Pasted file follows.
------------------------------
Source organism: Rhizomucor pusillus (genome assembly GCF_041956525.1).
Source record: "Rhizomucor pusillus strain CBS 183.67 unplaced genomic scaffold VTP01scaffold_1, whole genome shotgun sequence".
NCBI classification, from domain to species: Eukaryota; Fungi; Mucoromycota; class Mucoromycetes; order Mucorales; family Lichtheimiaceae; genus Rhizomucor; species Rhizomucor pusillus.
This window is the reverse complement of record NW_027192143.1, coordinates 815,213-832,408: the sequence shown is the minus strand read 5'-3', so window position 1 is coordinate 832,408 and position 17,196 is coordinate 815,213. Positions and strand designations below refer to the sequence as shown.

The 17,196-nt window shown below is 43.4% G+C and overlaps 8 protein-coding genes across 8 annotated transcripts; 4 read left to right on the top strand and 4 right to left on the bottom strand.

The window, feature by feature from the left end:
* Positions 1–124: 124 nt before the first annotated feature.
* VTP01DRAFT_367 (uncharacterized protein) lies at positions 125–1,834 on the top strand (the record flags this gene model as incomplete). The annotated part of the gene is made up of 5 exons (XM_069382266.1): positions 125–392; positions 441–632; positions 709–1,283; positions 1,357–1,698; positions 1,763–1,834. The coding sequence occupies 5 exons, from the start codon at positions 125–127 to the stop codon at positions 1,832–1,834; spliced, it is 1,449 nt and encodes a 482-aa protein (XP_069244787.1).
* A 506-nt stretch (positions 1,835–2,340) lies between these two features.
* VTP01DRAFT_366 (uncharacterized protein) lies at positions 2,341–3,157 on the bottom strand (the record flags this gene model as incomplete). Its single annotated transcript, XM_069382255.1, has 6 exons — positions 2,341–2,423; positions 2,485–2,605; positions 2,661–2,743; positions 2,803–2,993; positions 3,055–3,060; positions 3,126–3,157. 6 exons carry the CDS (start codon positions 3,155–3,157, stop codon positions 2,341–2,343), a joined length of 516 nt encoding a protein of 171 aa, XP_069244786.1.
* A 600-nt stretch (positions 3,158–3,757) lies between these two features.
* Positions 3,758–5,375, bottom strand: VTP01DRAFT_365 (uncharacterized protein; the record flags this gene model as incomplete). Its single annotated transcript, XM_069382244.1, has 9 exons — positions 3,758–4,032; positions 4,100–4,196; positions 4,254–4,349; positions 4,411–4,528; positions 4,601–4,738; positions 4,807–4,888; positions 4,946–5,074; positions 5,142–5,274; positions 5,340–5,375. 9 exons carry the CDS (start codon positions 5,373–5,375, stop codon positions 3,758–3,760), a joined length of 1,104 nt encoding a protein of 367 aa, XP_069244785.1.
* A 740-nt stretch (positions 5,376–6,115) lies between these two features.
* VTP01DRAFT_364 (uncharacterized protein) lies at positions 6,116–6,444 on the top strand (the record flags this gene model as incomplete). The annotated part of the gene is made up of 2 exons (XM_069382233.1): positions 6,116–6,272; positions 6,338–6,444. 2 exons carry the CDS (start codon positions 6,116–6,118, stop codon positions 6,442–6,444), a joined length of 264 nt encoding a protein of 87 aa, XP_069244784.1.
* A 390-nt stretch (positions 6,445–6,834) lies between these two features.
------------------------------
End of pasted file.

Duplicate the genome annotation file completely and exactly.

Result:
Source organism: Rhizomucor pusillus (genome assembly GCF_041956525.1).
Source record: "Rhizomucor pusillus strain CBS 183.67 unplaced genomic scaffold VTP01scaffold_1, whole genome shotgun sequence".
NCBI classification, from domain to species: Eukaryota; Fungi; Mucoromycota; class Mucoromycetes; order Mucorales; family Lichtheimiaceae; genus Rhizomucor; species Rhizomucor pusillus.
This window is the reverse complement of record NW_027192143.1, coordinates 815,213-832,408: the sequence shown is the minus strand read 5'-3', so window position 1 is coordinate 832,408 and position 17,196 is coordinate 815,213. Positions and strand designations below refer to the sequence as shown.

The 17,196-nt window shown below is 43.4% G+C and overlaps 8 protein-coding genes across 8 annotated transcripts; 4 read left to right on the top strand and 4 right to left on the bottom strand.

The window, feature by feature from the left end:
* Positions 1–124: 124 nt before the first annotated feature.
* VTP01DRAFT_367 (uncharacterized protein) lies at positions 125–1,834 on the top strand (the record flags this gene model as incomplete). The annotated part of the gene is made up of 5 exons (XM_069382266.1): positions 125–392; positions 441–632; positions 709–1,283; positions 1,357–1,698; positions 1,763–1,834. The coding sequence occupies 5 exons, from the start codon at positions 125–127 to the stop codon at positions 1,832–1,834; spliced, it is 1,449 nt and encodes a 482-aa protein (XP_069244787.1).
* A 506-nt stretch (positions 1,835–2,340) lies between these two features.
* VTP01DRAFT_366 (uncharacterized protein) lies at positions 2,341–3,157 on the bottom strand (the record flags this gene model as incomplete). Its single annotated transcript, XM_069382255.1, has 6 exons — positions 2,341–2,423; positions 2,485–2,605; positions 2,661–2,743; positions 2,803–2,993; positions 3,055–3,060; positions 3,126–3,157. 6 exons carry the CDS (start codon positions 3,155–3,157, stop codon positions 2,341–2,343), a joined length of 516 nt encoding a protein of 171 aa, XP_069244786.1.
* A 600-nt stretch (positions 3,158–3,757) lies between these two features.
* Positions 3,758–5,375, bottom strand: VTP01DRAFT_365 (uncharacterized protein; the record flags this gene model as incomplete). Its single annotated transcript, XM_069382244.1, has 9 exons — positions 3,758–4,032; positions 4,100–4,196; positions 4,254–4,349; positions 4,411–4,528; positions 4,601–4,738; positions 4,807–4,888; positions 4,946–5,074; positions 5,142–5,274; positions 5,340–5,375. 9 exons carry the CDS (start codon positions 5,373–5,375, stop codon positions 3,758–3,760), a joined length of 1,104 nt encoding a protein of 367 aa, XP_069244785.1.
* A 740-nt stretch (positions 5,376–6,115) lies between these two features.
* VTP01DRAFT_364 (uncharacterized protein) lies at positions 6,116–6,444 on the top strand (the record flags this gene model as incomplete). The annotated part of the gene is made up of 2 exons (XM_069382233.1): positions 6,116–6,272; positions 6,338–6,444. 2 exons carry the CDS (start codon positions 6,116–6,118, stop codon positions 6,442–6,444), a joined length of 264 nt encoding a protein of 87 aa, XP_069244784.1.
* A 390-nt stretch (positions 6,445–6,834) lies between these two features.